Speaking of great writing, which of the Marvel writers do you think understood the concept of the Real Ghostbusters the best and whose stories did you enjoy bringing to life the most?
Andy- Well, I actually only ever drew the stories I co-wrote with John Carnell. John went on to write a ton more for the comic, including the Slimer strip. He has a real British comic strip sensibility to the humour he brought to his scripts, often building the whole story around the end gag, which would invariably be a pun! I remember Dan Abnett and Steve White wrote a pastiche of those pun-filled stories which was very funny.
I think all the writers genuinely loved the concept but I have to make mention of the fact that Dan Abnett wrote every instalment of ‘Spengler’s Spirit Guide’ that appeared in all the issues of the comic series which deserves serious kudos.
Joe- Dan’s Spirit Guide entries are fantastic. I didn’t fully appreciate the effort that went into them as a kid because I was so captivated by the artwork in the strips but they are just so good. He’s a brilliant writer!
Which of the characters did you find the easiest to draw and which was the hardest?
Andy- I loved drawing Slimer and can still draw a pretty good one from memory today.
The other characters were all pretty easy because we had lots of animation character sheets to reference but I think the hardest to draw would have to be Ecto-1 as it’s just a complicated bit of kit! There’s a lot going on with the wagon and it’s SO iconic you really do not want to get it wrong.
Joe- I mentioned it earlier but Ecto-X is such a great story with some really great panels. Where did that idea come from and do you remember all of the various 80’s film references you incorporated into the story? (The obvious one being Robocop but there were plenty of others!)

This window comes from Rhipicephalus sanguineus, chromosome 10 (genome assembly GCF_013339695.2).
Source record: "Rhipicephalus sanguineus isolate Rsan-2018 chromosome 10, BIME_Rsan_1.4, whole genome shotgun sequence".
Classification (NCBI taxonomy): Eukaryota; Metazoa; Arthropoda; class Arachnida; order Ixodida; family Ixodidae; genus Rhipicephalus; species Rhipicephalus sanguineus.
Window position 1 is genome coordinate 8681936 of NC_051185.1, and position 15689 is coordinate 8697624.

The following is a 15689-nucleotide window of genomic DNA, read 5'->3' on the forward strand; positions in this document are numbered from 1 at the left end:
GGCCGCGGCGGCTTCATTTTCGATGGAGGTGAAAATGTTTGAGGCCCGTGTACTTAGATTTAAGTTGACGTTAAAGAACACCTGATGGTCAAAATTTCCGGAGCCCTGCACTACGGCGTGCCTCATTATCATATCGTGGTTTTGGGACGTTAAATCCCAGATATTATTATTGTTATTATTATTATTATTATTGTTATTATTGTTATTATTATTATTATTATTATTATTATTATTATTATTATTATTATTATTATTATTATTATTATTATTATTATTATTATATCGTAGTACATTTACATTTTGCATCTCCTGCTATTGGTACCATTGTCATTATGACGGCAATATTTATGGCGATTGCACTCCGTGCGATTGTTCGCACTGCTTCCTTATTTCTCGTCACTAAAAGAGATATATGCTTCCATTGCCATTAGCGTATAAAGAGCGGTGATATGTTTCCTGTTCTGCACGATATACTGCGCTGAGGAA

Andy- We had been wanting to write longer stories in the comic but the format was quite strict, the stories were anything from 2 to 6 pages long but when the comic went to a weekly it was decided we could do one story that ran the entire issue; even the text piece and Spengler’s would all be related to the main story, which was 10 pages long.
John and I came up with the Doomsday Mask story which featured the Four Horsemen of the Apocalypse and had a blast producing that issue.
We were always on the look out for an excuse to do the same thing again and issue #50 gave us the opportunity.
Ecto-X was an obvious pastiche of Robocop, right down to the cover, as I mentioned.
I’m struggling to remember any other references but can give you a bit of behind the scenes info. We originally wanted to call the issue (and indeed Ecto-X) “Robobuster” but Marvel UK were concerned about similarities to Robocop, an 18 certificate film being made in a kid’s title.
The original design for the cover had Ecto-X looking far more serious and threatening as well as having a smoking ion blaster arm. Again, it was felt this was too close to Robocop and the art was changed. The original art has pasted over sections on his head and arm.